Search Results

You are looking at 1 - 3 of 3 items for

  • Author: Steven Reynolds x
Clear All Modify Search

Emmanuel Amabebe, Steven Reynolds, and Dilly O C Anumba

Lay summary

Health-promoting bacteria (lactobacilli) exist in harmony with the vaginal environment. They are the predominant vaginal bacterial species during pregnancy. However, the possibility of infection and inappropriate immune response are linked with unprompted preterm delivery (PTD). Other invasive lactobacilli can alter the chemical environment of the vagina as they seek to promote their growth. This study measured the change in concentration of biochemical compounds and predominant bacterial species in vaginal fluid that are linked to PTD. The study recruited 300 healthy pregnant women who provided vaginal fluid samples during the second trimester. The women who harboured more of Lactobacillus jensenii over Lactobacillus crispatus (both reported as health-promoting bacteria) in their vaginal fluid had less lactate and glutamate and experienced more PTD. This suggests that lactate and glutamate levels in vaginal fluid may have clinical application in identifying which Lactobacillus species is most active. These chemical biomarkers could provide quick and accurate prediction of PTD risk in clinical settings.

Emmanuel Amabebe, Noopur Bhatnagar, Nitin Kamble, Steven Reynolds, and Dilly O Anumba

Lay summary

The need to develop new treatments to prevent unprompted premature delivery before 37 weeks of pregnancy remains pressing and unmet. Bacteria (Lactobacillus species) that promote vaginal health produce biochemical compounds that prevent the growth of microbes such as Gardnerella vaginalis. Overgrowth of G. vaginalis can cause vaginal infection with smelly discharge and increase a woman’s risk of sexually transmitted infections and premature delivery. In this study, we examined how normal health-promoting (L. crispatus) and potentially harmful (G. vaginalis) vaginal bacteria interact in a laboratory setting. This was in order to observe natural and effective agent(s) from L. crispatus that can hinder the growth of G. vaginalis and accompanying immune response. We observed that L. crispatus clears G. vaginalis by itself and with several biochemical compounds that it produces. Such biochemical compounds can be developed into treatment for vaginal infections and premature delivery due to infection and inappropriate immune response.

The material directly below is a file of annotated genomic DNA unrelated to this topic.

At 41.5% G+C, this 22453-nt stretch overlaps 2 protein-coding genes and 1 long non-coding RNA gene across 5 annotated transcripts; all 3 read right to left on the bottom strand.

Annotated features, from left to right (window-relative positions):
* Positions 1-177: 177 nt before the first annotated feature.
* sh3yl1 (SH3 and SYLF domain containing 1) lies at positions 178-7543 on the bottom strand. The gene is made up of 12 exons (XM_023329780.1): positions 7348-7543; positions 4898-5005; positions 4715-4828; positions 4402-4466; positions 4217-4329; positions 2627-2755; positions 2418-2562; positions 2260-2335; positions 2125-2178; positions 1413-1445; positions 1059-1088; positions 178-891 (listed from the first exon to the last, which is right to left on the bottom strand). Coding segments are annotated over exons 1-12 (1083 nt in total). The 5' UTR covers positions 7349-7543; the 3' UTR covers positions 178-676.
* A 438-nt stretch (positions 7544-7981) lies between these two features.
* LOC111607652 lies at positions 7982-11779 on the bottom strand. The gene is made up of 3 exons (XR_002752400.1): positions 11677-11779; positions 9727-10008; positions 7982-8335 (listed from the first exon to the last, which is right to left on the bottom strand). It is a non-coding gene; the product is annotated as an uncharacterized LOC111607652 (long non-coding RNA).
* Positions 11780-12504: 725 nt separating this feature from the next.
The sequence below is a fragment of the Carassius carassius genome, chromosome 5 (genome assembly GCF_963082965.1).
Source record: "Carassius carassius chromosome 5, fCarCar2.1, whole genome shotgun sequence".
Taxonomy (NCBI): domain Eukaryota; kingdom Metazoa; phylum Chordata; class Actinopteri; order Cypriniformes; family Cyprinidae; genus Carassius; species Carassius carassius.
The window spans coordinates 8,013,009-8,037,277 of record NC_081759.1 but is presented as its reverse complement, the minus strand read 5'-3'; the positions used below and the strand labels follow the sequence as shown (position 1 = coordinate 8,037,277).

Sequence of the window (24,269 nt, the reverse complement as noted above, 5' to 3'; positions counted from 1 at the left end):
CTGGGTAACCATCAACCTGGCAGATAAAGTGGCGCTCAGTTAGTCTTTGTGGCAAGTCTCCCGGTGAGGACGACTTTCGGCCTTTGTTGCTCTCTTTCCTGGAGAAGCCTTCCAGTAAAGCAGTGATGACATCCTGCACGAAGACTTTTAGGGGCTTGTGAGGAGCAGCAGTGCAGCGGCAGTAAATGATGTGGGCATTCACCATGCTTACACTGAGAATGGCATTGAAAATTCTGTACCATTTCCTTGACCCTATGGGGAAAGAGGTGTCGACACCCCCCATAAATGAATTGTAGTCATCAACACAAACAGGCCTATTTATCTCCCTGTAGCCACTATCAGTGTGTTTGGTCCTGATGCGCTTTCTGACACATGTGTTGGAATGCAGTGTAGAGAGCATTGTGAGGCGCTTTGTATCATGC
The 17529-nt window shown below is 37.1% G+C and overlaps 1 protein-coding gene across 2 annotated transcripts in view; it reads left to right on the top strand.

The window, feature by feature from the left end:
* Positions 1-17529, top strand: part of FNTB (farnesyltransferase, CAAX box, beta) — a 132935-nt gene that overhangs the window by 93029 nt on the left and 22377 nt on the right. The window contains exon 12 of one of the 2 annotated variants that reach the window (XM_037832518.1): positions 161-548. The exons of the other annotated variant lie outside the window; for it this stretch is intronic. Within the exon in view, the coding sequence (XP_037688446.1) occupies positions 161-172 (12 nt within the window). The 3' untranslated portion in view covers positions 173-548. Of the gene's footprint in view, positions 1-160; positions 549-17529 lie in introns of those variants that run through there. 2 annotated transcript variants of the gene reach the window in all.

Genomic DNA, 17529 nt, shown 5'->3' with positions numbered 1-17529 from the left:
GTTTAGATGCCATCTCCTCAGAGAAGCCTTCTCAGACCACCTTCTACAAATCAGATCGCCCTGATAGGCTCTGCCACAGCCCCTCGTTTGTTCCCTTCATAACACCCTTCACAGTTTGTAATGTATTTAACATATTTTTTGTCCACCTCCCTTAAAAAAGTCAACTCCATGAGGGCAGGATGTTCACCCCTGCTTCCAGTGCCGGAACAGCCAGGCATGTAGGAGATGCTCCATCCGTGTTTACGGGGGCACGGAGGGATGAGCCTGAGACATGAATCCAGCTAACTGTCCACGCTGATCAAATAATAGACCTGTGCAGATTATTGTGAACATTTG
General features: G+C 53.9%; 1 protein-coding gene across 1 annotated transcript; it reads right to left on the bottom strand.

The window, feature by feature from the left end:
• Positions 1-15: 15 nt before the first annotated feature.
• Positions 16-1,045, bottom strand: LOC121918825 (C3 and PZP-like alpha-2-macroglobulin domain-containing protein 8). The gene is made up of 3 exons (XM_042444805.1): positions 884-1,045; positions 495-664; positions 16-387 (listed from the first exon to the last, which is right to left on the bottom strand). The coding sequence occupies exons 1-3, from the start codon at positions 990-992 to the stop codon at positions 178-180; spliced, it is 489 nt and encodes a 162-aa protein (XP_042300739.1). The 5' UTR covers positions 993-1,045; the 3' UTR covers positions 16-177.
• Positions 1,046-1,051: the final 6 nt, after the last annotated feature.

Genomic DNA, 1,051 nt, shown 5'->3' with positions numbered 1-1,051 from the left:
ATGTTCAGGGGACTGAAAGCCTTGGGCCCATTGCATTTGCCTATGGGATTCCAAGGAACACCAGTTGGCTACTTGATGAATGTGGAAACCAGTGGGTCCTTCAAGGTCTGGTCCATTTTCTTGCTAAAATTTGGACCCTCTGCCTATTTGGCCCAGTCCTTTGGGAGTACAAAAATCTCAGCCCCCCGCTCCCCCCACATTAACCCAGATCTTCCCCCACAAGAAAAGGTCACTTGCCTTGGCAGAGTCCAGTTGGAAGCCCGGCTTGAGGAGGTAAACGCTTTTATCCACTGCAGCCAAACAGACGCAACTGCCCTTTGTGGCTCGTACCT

Steven Reynolds, Sarah J Calvert, Stephen J Walters, Martyn N Paley, and Allan A Pacey

Sperm motility varies between ejaculates from different men and from individual men. We studied normozoospermic and asthenozoospermic ejaculates after density-gradient centrifugation washing (DCG, 80/40%) and compared high- (80%) and low (40%)-motility sperm populations within the same sample. Our objective was to identify differences in endogenous metabolomes and energy metabolism in relation to sperm motility. 1H-Nuclear Magnetic Resonance spectroscopy (NMR) measured the endogenous metabolome of live human sperm. Incubating sperm with 13C-labelled substrates detected energy metabolism by 13C-NMR. The study examined 850 ejaculates and diagnosed asthenozoospermia in 6.1%. DGC was used to wash 160 normozoospermic (N) and 52 asthenozoospermic (A) ejaculates to recover high-motility sperm from the pellet (80N/80A) and low motility from the interface (40N/40A). 1H-NMR spectra, 45(N) and 15(A), were binned and the integrals normalised by sperm concentration. Sperm from 126(N) and 36(A) ejaculates were incubated with either 13C-glucose, 13C-fructose or 13C-pyruvate. 13C-NMR lactate and bicarbonate integrals were normalised by motile or vital sperm concentrations. 1H-NMR spectra choline integrals from the 80A population were significantly lower than the 80N, P  < 0.0001. 13C-substrate conversion to lactate was significantly higher for 40A sperm than 80A sperm when normalised by motile sperm concentration. Bicarbonate integrals were sporadically observed. Sperm from asthenozoospermic ejaculates had similar glycolytic requirements to normozoospermic ones, with larger differences observed between 40 and 80% sperm populations. Higher lactate levels produced by 40% sperm may indicate that impaired sperm motility is due to dysregulated energy metabolism. The alteration in choline metabolism provides opportunities to understand the aetiology of asthenozoospermia.

Lay summary

How well sperm swim (motility) varies between ejaculates from different men? Normal sperm motility is beneficial to conception and some men diagnosed with infertility have low sperm motility. Sperm metabolise molecules to produce the energy required for motility. We measured concentrations of molecules within sperm and metabolism of molecules given to sperm and related these to the proportion of motile sperm. The study examined 850 sperm samples and found low motility in 6.1%. Metabolism of molecules given to sperm was similar between low and normal motility sperm samples. However, when the most motile sperm were separated from the rest, they were more efficient in metabolising these molecules to achieve motility. Lower concentrations of a molecule called choline were found in low-motility sperm samples compared to normal samples. Choline is associated with cell membranes, energy metabolism and oxidative stress, which may give opportunities to understand the causes of low motility.